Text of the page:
The studio boasts some of the best windows in all of Maury! An entire wall of our art making space allows for warm, natural light and views of the thoughtful new landscaping below. Perhaps the best part of our studio panorama is the mighty tree that we witness in all 4 seasons!
For those of you who haven’t had the chance to peek your head in to the art studio yet this year, allow me to host you on a brief virtual tour with highlights of some of our studio’s systems and routines!
All of Maury’s special subject classrooms use an evaluation system called Positive Paws for grades Kindergarten through 5th grade. Positive Paws is a tool that allows students to reflect on the social, technical, and emotional aspects of learning. At the end of each class period, students carefully consider the Positive Paws rubric and discuss how they worked together as a class to meet expectations.
The Positive Paws rubric has four sections, each scored from one to four, with a maximum total score of 16 points. The rubric is different for each class, but all address the day’s objectives and classroom culture. Most importantly, Positive Paws gives the students a chance to reflect on the class, to identify what worked well and what needs to be improved.
In line with Maury’s Responsive Classroom approach, Positive Paws does not rely on extrinsic rewards to hold students accountable. Students are proud to represent their class when they earn threes and fours together. Positive Paws allows students to reflect on their new-found knowledge, share a unique approach to solving a challenging task, and celebrate a time when a classmate experienced a brilliant breakthrough.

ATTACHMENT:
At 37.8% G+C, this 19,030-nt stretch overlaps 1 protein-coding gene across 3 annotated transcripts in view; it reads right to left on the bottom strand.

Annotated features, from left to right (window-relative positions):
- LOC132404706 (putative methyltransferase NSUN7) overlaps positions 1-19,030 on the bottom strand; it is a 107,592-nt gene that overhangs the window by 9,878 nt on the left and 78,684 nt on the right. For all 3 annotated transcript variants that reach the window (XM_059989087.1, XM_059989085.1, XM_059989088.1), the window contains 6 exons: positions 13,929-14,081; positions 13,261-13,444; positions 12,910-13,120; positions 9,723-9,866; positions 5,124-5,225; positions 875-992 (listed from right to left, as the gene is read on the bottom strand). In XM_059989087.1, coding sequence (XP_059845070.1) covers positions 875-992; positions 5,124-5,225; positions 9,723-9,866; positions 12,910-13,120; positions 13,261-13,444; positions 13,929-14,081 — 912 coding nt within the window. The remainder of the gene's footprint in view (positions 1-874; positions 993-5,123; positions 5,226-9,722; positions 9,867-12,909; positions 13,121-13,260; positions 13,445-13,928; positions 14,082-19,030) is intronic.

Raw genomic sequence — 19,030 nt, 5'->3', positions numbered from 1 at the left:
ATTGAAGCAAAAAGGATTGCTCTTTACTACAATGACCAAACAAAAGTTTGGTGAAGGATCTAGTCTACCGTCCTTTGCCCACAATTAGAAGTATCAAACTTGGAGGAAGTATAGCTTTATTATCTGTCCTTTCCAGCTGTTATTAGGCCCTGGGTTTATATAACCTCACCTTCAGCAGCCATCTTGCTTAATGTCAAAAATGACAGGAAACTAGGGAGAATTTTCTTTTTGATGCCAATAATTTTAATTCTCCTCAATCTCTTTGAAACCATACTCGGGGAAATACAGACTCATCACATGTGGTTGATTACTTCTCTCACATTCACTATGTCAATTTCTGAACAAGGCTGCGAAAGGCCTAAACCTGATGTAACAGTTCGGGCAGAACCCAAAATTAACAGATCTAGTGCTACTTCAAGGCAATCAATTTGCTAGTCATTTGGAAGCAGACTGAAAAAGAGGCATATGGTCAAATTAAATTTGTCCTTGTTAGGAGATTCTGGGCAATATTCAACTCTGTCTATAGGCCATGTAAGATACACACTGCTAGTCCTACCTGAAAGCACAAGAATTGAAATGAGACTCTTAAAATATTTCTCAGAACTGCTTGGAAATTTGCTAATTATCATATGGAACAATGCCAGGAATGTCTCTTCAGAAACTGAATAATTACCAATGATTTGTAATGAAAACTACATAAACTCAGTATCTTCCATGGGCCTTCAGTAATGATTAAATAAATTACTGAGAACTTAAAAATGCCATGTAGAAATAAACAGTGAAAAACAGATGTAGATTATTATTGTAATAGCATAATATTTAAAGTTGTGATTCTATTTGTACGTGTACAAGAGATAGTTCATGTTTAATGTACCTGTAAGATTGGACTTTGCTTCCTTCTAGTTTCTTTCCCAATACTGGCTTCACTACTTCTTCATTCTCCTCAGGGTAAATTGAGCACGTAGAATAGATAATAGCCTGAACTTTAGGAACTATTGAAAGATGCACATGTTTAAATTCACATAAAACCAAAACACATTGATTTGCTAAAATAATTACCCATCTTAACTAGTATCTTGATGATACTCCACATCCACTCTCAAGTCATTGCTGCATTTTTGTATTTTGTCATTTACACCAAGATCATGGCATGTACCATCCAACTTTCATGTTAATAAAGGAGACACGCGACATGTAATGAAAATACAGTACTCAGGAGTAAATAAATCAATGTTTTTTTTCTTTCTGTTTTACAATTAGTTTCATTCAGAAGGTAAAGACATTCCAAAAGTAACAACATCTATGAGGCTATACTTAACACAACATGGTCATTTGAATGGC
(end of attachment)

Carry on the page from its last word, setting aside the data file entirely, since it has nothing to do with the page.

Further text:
Below is the Positive Paws rubric specifically tailored for art class
Stool Ninjas is a new tool created to help motivate students to be more aware of the the way they move throughout the studio. Larger, more involved projects require more movement and transition around the studio. For 30 students at a time to navigate around large tables and stools on their way to the sinks, drying racks, supply bins and kiln room means a greater potential for spills and accidents. Stool Ninjas is a way for students to put nimble, quiet, and safe movement to practice. Like Ninjas, we must be able to control our bodies in silence and without drawing attention to ourselves. As one student put it, “We must move in shadows.” A point is rewarded to a class at the end of our lesson if they were able to demonstrate safe and quiet stool use and responsible movement throughout the studio.
Sketch and Reflect is a new area of the studio where students can elect or be nominated to take a moment away from the group to refocus. Similar in parts to a “Chill Out Chair” or “Vacation Spot,” Sketch & Reflect uses drawing as a means to deescalate a situation or preoccupy an over excited body or mind. Students who visit Sketch & Reflect are not being punished, but are asked to reflect on why they might need to take a moment before rejoining the class. So far, I am very pleased by how students have taken ownership of the area and been able to see it as a tool for self-regulation. From an artists point of view, it will be an interesting way to look back on the year as a collaborative set of sketches made by students in a state of contemplation and redirection.
At long last! A Smartboard for the studio! Although I am still using chart paper to post my objectives at the moment, our dear friend, Mr. Franklin is working tirelessly to get us up and running soon!
Our littlest Maury artists are demonstrating the proper way to line up at the door on their way out of class. One foot in the Blue World, another in the Yellow World and a straight line down the middle! Practice makes perfect!
The studio is always open and eager for visitors and volunteers. Feel free to come by anytime to create art and learn along side of us!
PS- Thanks for the hundreds of bottles and socks you all have collected for us so far. I am so appreciative of your commitment to saving and transporting recycled materials to school each day!
PPS- Check out our Pollock installations!
“When I say artist I mean the man who is building things – creating molding the earth – whether it be the plains of the west – or the iron ore of Penn. It’s all a big game of construction – some with a brush – some with a shovel – some choose a pen.”–Jackson Pollock
“The painting has a life of its own. I try to let it come through. –Jackson Pollock